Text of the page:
Good morning, dear readers!

After a restful summer break, your Disinfo Update, providing you with a roundup of disinformation news and studies, is back to its usual biweekly schedule!  

We have some exciting news to share as we’re looking to hire a Policy and Community Coordinator to join our Brussels-based team. Do you know someone that has the skills and eagerness to fill in this position? Don’t hesitate to spread the word around!  

On this note, we wish you a good read! 

Disinfo news and updates

  • Pro-Russian narratives. This New York Times article reports that, as Russia advances into occupied territories, hijacked radio and television channels are broadcasting Russian disinformation and pro-war propaganda.  
  • Abortion surveillance. Facebook gave police in Nebraska in June – before Roe v Wade was officially overturned -, private messages between a mother and her 17-year-old daughter, discussing how to obtain abortion pills. The duo now faces abortion charges as the daughter, the report says, was more than 20 weeks pregnant. In Nebraska, abortions are banned after 20 weeks. This case shows that tech companies “contribute to criminal prosecutions of abortion cases. Experts say it also shows the importance of encryption and minimising the amount of data Facebook stores on its users.”
  • Open letter to social platforms prior to elections in Brazil. This Open letter published and co-signed by a number of civil society organisations is a good reminder and call for action to Meta, TikTok, Twitter, and YouTube, all social platforms on which disinformation and threats of violence are spreading ahead of the elections in Brazil. “It’s critical to the health of our democracy, our society, and our environment that you act as soon as you can,” states the Open letter.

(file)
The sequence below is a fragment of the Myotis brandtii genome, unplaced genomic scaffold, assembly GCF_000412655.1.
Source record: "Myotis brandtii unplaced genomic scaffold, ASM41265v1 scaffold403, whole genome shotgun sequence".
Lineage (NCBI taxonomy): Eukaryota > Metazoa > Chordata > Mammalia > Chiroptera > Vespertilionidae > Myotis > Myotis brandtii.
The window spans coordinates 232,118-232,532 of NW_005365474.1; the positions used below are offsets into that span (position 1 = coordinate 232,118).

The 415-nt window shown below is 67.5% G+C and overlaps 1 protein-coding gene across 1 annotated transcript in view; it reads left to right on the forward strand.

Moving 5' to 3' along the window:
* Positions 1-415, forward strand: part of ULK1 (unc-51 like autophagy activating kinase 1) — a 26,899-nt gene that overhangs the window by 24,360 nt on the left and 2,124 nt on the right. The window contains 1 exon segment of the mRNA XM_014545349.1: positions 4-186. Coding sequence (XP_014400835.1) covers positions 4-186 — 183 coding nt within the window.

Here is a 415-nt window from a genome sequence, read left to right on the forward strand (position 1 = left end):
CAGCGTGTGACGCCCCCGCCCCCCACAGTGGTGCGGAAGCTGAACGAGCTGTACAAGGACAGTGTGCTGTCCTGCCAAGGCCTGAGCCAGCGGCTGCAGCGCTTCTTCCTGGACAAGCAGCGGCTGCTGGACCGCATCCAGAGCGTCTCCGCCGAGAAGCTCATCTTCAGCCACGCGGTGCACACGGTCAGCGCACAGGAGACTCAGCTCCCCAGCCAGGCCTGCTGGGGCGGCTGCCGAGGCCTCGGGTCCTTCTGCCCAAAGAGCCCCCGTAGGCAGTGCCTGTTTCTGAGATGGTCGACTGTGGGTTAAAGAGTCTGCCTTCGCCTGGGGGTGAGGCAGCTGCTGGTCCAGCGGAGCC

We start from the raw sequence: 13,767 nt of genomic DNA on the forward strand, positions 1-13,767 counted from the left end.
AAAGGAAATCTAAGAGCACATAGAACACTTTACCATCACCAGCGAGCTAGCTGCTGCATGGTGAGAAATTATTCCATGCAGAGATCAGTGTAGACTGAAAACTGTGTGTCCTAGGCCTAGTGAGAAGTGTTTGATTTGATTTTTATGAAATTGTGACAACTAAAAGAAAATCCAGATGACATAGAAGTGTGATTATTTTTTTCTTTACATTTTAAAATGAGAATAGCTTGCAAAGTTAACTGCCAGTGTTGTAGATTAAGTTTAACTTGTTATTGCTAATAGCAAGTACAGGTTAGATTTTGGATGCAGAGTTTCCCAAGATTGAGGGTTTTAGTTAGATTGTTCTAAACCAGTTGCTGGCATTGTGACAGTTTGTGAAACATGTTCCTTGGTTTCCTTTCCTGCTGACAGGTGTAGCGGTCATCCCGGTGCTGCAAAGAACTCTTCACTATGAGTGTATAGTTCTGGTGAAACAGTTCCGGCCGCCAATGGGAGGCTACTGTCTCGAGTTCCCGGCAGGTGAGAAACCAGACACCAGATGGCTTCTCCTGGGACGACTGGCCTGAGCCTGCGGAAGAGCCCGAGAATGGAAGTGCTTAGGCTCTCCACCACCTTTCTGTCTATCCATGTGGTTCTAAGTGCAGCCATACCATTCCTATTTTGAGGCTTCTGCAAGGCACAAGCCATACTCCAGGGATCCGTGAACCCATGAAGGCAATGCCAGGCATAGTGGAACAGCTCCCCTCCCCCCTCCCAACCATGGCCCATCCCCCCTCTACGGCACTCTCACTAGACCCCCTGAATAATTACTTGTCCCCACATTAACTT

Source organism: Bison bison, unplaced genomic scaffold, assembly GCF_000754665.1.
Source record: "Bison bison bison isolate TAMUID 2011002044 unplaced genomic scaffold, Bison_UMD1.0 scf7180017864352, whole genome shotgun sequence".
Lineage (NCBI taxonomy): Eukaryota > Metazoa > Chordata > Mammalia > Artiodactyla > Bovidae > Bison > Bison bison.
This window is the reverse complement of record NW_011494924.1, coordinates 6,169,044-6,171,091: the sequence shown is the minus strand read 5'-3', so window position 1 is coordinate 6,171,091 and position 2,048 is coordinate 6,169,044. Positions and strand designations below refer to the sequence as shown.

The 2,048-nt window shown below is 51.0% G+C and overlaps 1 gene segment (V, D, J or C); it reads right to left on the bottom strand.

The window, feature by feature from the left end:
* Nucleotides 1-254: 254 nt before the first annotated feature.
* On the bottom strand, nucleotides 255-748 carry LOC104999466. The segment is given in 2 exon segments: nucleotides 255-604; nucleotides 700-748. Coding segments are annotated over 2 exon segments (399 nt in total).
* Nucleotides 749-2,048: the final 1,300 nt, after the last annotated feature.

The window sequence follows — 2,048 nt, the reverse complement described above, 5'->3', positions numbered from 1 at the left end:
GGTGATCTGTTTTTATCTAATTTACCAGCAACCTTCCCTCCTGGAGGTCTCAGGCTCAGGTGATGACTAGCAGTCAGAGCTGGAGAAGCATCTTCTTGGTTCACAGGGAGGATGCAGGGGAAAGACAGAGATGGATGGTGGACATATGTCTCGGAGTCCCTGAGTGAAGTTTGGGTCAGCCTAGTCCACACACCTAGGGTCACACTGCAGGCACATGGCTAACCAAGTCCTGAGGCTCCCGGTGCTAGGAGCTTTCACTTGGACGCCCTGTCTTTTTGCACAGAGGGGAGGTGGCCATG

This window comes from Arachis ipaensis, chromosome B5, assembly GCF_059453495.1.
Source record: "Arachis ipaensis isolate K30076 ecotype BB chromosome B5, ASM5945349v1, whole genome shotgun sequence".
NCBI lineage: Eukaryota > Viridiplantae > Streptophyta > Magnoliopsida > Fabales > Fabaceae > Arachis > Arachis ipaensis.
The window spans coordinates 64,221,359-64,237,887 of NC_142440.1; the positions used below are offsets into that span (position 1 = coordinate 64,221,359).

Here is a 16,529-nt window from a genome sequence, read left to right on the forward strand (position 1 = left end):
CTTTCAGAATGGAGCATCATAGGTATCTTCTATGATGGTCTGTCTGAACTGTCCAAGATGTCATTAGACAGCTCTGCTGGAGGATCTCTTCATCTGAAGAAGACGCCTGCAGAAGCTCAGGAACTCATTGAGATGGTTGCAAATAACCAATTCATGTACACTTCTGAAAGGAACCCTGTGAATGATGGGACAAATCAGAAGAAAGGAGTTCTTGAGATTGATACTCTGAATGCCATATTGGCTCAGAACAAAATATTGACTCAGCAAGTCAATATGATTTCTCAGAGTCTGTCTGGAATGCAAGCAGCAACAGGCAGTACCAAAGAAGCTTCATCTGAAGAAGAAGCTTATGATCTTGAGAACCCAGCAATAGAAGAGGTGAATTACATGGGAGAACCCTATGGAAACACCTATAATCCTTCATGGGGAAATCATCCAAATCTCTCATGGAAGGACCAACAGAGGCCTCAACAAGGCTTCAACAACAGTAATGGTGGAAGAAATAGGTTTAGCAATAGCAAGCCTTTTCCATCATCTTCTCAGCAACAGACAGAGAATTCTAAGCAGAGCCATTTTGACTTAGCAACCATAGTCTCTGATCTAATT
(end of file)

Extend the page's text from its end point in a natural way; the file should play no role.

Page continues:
• Update. In our July newsletter, we covered how 80 organisations had signed an Open letter calling on Meta to cease attempts to silence South African whistleblower Daniel Motaung. It looks like it worked as Facebook and Sama have backed down from their legal threat against the former content moderator.

EU policy monitor 

  • Twitter violates user rights under the NetzDG: HateAid files a complaint. On 12 August HateAid filed a complaint to Bundesamt für Justiz (Germany) against Twitter for violating several provisions under the German Network Enforcement Act (NetzDG). Twitter failed to include information on implementation of the internal complaint mechanism in the recent bi-annual NetzDG transparency report that was published at the end of July, despite it being a requirement. From HateAid’s experience, and their analysis of the latest transparency report, the organisation assumes that no redress mechanism was set up at all. Read the Euractiv article on the complaint. Why does it matter for the counter-disinformation community? Online platforms will face a similar obligation to introduce internal complaint mechanisms also under the DSA Article 17. It will include a possibility to complain when platforms choose not to act on content that is illegal or violates their terms and conditions, including disinformation. How platforms comply with the NetzDG provisions can give valuable insights and learnings for regulators in terms of the implementation of the DSA and Article 17 more specifically. We will be following the outcomes of the complaint very closely. In the meantime, read further analysis from HateAid on the latest NetzDG transparency reports here.